The treadmill allows for up to 10 percent inclines, which are very beneficial for individuals with knee or hip problems. Jogging at an incline is even more helpful than jogging on a flat surface when it comes to pain relief. Increasing the incline also reduces impact forces, but this should be done incrementally because many people with arthritis have weak knees and hips. If you do not have the strength for a 10 percent incline, start with levels between 1 and 2 percent, and increase it only after you can sustain these lower inclines for at least 20 minutes.
- Step Length
Step length is measured from heel strike to heel strike; most people find that they are comfortable when their step length is about half of their normal gait stride. Keep your chin tucked in, shoulders back (to avoid rounded shoulders), knees behind your toes (to avoid knee valgus), and maintain good pelvic alignment when running on a treadmill. Also, make sure that the speed of the treadmill matches your ability so that you can run with good posture without developing symptoms. If you are having difficulty maintaining good biomechanics, use the handrails to assist you in controlling your posture and stride.
- Rate of Perceived Exertion (RPE)
The treadmill allows for setting a level of intensity that is monitored by a rate of perceived exertion (RPE). For example, if you want to exercise at 60 percent of your maximum heart rate, but do not know what this percentage would feel like, start with an RPE between 11/12 on a scale of 1-20 (no pain to maximal pain), and gradually increase it as tolerated over time. To further customize exercise intensity using RPE, there are many online tools available.
- Cooling fans
These are nice to have during strength training, but they should be turned off while running. A fan blowing on you from behind reduces resistance, which makes running easier. If this occurs while an individual is trying to run outside, it may prevent them from bearing weight on their arthritic joint(s), thereby exacerbating symptoms.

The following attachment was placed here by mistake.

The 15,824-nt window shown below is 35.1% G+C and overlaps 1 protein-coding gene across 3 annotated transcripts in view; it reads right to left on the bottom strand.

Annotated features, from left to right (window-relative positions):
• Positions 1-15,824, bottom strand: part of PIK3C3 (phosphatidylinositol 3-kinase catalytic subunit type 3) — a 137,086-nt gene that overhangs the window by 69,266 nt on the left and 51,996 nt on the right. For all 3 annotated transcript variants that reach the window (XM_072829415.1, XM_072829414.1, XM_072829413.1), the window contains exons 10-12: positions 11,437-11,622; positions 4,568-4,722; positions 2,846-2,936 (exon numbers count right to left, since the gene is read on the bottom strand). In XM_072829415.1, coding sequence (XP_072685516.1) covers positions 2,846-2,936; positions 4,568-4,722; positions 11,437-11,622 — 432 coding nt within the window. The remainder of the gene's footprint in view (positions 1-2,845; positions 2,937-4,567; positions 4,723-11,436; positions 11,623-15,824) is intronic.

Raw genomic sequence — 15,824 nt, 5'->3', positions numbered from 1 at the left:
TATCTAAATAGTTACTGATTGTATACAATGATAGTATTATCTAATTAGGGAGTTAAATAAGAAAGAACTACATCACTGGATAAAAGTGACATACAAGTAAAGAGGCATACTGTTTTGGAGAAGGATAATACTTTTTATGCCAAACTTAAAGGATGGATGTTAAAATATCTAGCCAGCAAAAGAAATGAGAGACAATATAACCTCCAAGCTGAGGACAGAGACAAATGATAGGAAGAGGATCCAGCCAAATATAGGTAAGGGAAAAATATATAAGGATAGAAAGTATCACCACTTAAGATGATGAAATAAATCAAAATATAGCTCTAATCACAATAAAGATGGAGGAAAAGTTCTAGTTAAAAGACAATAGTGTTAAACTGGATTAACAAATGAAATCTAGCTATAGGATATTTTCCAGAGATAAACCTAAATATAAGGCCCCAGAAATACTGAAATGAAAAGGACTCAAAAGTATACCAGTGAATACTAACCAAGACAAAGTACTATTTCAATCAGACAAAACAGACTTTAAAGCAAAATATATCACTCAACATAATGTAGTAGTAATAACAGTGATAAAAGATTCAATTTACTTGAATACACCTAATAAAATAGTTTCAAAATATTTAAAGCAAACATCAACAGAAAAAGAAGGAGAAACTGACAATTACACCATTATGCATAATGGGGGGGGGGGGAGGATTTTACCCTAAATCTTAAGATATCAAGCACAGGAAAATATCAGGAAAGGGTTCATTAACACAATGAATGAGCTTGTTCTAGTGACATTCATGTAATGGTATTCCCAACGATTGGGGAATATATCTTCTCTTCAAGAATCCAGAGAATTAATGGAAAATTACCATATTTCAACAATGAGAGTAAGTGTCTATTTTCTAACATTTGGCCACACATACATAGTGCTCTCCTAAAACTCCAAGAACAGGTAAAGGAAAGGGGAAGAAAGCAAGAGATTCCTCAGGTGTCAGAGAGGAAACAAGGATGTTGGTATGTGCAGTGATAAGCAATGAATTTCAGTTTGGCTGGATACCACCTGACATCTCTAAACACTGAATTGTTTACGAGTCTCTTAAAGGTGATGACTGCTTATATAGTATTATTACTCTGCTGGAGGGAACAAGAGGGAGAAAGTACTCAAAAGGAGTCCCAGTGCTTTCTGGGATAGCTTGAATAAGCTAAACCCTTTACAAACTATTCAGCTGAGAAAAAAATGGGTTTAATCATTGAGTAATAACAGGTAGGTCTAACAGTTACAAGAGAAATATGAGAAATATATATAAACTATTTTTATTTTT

- Water bottles
Some treadmills have reservoirs in front of the console where water bottles can be placed. When inserted into these cups, a water bottle can be used as a counterweight to help with stability and running biomechanics.
A small mirror is sometimes helpful for people who have difficulty gauging their stride length or posture while running; however, it should only be used if you can maintain proper mechanics without it.
- Safety features
Many treadmills now come equipped with safety alerts that will prompt an individual to stop running if they experience pain or significant abnormalities during exercise (usually because of foot drop). Some of these include: o Foot-drop detection systems – These allow you to select which lower extremity joints you would like the treadmill to monitor for foot-drop. If any abnormality is detected, the machine will stop running until this issue is resolved.
- Knee-drop detection system
These work the same way as foot-drop systems, but they measure knee valgus due to patellofemoral pain or instability.
- Handrail use
Handrails can be used when you are starting on the treadmill, and once you have become accustomed to using them, a handrail can help to maintain gait biomechanics by facilitating greater stability.
While there are some disadvantages of treadmill use, its advantages for pain management during exercise are numerous and do not require much effort to realize. I hope that this article has been helpful in expanding your knowledge base of how the treadmill can be used as a tool to help manage symptoms while exercising.